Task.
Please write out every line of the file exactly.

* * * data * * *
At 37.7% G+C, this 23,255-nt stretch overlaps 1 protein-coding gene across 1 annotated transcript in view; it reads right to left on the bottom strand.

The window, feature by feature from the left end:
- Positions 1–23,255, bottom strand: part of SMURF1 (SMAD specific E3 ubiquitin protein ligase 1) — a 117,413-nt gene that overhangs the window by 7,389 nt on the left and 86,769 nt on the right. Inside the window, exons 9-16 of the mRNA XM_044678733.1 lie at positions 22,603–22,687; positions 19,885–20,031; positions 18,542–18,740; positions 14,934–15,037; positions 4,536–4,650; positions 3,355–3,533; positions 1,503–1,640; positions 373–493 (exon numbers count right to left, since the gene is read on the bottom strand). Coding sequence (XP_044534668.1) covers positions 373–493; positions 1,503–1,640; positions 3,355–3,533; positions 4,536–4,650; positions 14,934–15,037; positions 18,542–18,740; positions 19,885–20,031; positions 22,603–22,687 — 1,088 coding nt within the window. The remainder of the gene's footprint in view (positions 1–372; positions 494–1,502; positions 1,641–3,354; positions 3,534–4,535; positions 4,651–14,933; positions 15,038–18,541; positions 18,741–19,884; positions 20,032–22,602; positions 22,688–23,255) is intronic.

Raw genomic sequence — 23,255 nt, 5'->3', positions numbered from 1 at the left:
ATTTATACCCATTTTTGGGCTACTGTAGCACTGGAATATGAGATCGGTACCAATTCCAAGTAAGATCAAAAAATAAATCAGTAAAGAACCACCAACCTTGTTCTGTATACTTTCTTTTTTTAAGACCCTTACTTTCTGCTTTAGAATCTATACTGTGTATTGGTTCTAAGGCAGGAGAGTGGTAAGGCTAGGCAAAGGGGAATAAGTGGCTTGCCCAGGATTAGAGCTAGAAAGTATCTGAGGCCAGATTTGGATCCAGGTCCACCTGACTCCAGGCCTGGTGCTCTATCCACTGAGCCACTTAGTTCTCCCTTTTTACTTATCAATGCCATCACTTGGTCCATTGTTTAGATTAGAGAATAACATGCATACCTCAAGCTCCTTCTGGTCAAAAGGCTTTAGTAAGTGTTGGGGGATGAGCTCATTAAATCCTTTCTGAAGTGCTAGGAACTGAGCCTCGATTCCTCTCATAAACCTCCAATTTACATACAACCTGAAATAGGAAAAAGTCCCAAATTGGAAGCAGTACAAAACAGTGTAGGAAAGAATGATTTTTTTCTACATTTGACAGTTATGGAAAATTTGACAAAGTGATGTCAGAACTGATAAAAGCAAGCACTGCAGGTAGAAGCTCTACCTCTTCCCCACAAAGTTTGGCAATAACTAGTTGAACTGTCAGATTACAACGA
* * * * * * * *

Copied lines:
At 37.7% G+C, this 23,255-nt stretch overlaps 1 protein-coding gene across 1 annotated transcript in view; it reads right to left on the bottom strand.

The window, feature by feature from the left end:
- Positions 1–23,255, bottom strand: part of SMURF1 (SMAD specific E3 ubiquitin protein ligase 1) — a 117,413-nt gene that overhangs the window by 7,389 nt on the left and 86,769 nt on the right. Inside the window, exons 9-16 of the mRNA XM_044678733.1 lie at positions 22,603–22,687; positions 19,885–20,031; positions 18,542–18,740; positions 14,934–15,037; positions 4,536–4,650; positions 3,355–3,533; positions 1,503–1,640; positions 373–493 (exon numbers count right to left, since the gene is read on the bottom strand). Coding sequence (XP_044534668.1) covers positions 373–493; positions 1,503–1,640; positions 3,355–3,533; positions 4,536–4,650; positions 14,934–15,037; positions 18,542–18,740; positions 19,885–20,031; positions 22,603–22,687 — 1,088 coding nt within the window. The remainder of the gene's footprint in view (positions 1–372; positions 494–1,502; positions 1,641–3,354; positions 3,534–4,535; positions 4,651–14,933; positions 15,038–18,541; positions 18,741–19,884; positions 20,032–22,602; positions 22,688–23,255) is intronic.

Raw genomic sequence — 23,255 nt, 5'->3', positions numbered from 1 at the left:
ATTTATACCCATTTTTGGGCTACTGTAGCACTGGAATATGAGATCGGTACCAATTCCAAGTAAGATCAAAAAATAAATCAGTAAAGAACCACCAACCTTGTTCTGTATACTTTCTTTTTTTAAGACCCTTACTTTCTGCTTTAGAATCTATACTGTGTATTGGTTCTAAGGCAGGAGAGTGGTAAGGCTAGGCAAAGGGGAATAAGTGGCTTGCCCAGGATTAGAGCTAGAAAGTATCTGAGGCCAGATTTGGATCCAGGTCCACCTGACTCCAGGCCTGGTGCTCTATCCACTGAGCCACTTAGTTCTCCCTTTTTACTTATCAATGCCATCACTTGGTCCATTGTTTAGATTAGAGAATAACATGCATACCTCAAGCTCCTTCTGGTCAAAAGGCTTTAGTAAGTGTTGGGGGATGAGCTCATTAAATCCTTTCTGAAGTGCTAGGAACTGAGCCTCGATTCCTCTCATAAACCTCCAATTTACATACAACCTGAAATAGGAAAAAGTCCCAAATTGGAAGCAGTACAAAACAGTGTAGGAAAGAATGATTTTTTTCTACATTTGACAGTTATGGAAAATTTGACAAAGTGATGTCAGAACTGATAAAAGCAAGCACTGCAGGTAGAAGCTCTACCTCTTCCCCACAAAGTTTGGCAATAACTAGTTGAACTGTCAGATTACAACGA